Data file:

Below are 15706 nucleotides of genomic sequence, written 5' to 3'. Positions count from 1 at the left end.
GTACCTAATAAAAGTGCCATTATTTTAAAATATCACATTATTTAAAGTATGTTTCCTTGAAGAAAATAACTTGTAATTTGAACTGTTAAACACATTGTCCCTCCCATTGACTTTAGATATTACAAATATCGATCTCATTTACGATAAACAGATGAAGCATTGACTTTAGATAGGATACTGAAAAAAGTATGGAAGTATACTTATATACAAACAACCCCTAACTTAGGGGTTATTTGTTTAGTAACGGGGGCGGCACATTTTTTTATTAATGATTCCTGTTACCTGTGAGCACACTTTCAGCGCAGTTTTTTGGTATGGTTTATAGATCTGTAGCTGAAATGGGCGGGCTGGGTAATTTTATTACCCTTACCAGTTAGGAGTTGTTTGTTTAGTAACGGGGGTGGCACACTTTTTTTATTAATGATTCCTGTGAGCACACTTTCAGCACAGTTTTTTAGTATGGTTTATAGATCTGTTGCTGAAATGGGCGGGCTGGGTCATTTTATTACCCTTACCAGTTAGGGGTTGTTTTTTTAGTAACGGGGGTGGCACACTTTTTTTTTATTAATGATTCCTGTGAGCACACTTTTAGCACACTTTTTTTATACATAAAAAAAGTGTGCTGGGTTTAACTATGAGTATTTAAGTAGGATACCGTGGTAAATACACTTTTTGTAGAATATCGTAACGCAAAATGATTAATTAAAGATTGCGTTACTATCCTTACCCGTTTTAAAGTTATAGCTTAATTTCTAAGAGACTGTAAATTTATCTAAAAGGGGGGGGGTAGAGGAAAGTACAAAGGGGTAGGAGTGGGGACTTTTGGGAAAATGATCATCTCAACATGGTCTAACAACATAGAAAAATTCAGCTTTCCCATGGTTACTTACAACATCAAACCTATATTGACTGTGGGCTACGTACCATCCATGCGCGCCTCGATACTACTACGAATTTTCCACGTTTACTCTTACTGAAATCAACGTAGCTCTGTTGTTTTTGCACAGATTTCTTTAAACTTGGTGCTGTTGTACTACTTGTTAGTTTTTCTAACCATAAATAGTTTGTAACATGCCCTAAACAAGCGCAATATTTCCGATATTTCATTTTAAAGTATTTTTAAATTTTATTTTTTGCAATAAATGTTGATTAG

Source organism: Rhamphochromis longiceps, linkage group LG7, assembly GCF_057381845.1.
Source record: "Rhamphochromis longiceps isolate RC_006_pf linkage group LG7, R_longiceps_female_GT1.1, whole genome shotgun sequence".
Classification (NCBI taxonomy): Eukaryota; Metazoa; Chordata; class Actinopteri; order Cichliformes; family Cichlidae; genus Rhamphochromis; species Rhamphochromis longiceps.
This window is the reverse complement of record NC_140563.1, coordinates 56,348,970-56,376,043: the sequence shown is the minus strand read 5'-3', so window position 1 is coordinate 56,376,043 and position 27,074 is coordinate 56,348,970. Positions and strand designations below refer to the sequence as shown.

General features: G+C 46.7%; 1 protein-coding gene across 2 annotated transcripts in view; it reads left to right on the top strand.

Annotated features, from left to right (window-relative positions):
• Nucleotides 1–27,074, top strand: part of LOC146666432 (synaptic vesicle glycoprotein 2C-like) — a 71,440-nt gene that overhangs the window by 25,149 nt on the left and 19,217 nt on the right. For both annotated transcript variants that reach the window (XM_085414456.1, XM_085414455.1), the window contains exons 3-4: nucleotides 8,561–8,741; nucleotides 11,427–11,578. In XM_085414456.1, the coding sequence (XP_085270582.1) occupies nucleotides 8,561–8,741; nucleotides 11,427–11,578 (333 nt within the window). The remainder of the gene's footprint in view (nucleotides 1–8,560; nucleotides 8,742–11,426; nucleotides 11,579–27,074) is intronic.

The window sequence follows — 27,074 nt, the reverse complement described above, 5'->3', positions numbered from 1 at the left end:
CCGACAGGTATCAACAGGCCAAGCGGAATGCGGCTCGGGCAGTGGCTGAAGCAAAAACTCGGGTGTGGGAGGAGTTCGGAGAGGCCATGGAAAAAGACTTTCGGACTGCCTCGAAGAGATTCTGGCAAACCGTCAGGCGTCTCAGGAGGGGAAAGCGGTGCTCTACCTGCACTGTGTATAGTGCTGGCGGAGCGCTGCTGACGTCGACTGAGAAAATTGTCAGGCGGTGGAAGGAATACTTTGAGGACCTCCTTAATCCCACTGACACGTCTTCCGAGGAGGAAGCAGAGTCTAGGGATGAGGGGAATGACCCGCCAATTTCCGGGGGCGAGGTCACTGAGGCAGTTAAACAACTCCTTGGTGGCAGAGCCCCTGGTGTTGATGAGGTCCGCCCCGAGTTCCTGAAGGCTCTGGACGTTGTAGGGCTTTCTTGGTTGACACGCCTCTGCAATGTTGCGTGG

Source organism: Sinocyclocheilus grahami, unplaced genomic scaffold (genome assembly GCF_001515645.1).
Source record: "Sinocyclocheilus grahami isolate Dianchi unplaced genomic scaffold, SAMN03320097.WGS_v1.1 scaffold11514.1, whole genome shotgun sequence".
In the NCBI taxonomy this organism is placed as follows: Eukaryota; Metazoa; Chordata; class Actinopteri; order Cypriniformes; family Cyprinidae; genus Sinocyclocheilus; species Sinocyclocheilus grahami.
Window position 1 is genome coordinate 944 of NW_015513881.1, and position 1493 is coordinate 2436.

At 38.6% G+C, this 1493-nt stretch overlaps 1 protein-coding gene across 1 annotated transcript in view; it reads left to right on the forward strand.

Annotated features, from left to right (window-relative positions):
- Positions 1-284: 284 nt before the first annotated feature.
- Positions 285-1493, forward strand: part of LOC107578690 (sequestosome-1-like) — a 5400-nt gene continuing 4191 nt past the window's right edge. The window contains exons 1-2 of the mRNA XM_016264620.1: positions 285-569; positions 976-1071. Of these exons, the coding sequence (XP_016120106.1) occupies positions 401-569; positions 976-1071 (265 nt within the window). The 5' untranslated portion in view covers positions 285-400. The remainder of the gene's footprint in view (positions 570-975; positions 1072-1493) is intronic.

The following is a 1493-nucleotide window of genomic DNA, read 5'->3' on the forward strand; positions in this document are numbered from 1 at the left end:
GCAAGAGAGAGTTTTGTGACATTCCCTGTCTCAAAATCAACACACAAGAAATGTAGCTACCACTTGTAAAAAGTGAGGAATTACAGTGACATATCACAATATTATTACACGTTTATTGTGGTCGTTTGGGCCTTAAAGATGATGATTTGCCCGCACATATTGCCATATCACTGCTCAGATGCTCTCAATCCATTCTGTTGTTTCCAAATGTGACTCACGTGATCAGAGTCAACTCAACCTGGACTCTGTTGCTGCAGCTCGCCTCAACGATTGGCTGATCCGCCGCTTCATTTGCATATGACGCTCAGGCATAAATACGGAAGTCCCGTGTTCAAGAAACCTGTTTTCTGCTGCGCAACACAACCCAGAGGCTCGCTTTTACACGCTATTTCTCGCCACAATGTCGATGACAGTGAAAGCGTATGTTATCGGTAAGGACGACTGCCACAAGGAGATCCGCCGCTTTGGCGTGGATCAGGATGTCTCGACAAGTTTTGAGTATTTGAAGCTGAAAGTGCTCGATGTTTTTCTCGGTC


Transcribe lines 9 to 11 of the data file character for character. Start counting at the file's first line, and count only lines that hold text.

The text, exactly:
• Nucleotides 1–27,074, top strand: part of LOC146666432 (synaptic vesicle glycoprotein 2C-like) — a 71,440-nt gene that overhangs the window by 25,149 nt on the left and 19,217 nt on the right. For both annotated transcript variants that reach the window (XM_085414456.1, XM_085414455.1), the window contains exons 3-4: nucleotides 8,561–8,741; nucleotides 11,427–11,578. In XM_085414456.1, the coding sequence (XP_085270582.1) occupies nucleotides 8,561–8,741; nucleotides 11,427–11,578 (333 nt within the window). The remainder of the gene's footprint in view (nucleotides 1–8,560; nucleotides 8,742–11,426; nucleotides 11,579–27,074) is intronic.

The window sequence follows — 27,074 nt, the reverse complement described above, 5'->3', positions numbered from 1 at the left end:
CCGACAGGTATCAACAGGCCAAGCGGAATGCGGCTCGGGCAGTGGCTGAAGCAAAAACTCGGGTGTGGGAGGAGTTCGGAGAGGCCATGGAAAAAGACTTTCGGACTGCCTCGAAGAGATTCTGGCAAACCGTCAGGCGTCTCAGGAGGGGAAAGCGGTGCTCTACCTGCACTGTGTATAGTGCTGGCGGAGCGCTGCTGACGTCGACTGAGAAAATTGTCAGGCGGTGGAAGGAATACTTTGAGGACCTCCTTAATCCCACTGACACGTCTTCCGAGGAGGAAGCAGAGTCTAGGGATGAGGGGAATGACCCGCCAATTTCCGGGGGCGAGGTCACTGAGGCAGTTAAACAACTCCTTGGTGGCAGAGCCCCTGGTGTTGATGAGGTCCGCCCCGAGTTCCTGAAGGCTCTGGACGTTGTAGGGCTTTCTTGGTTGACACGCCTCTGCAATGTTGCGTGG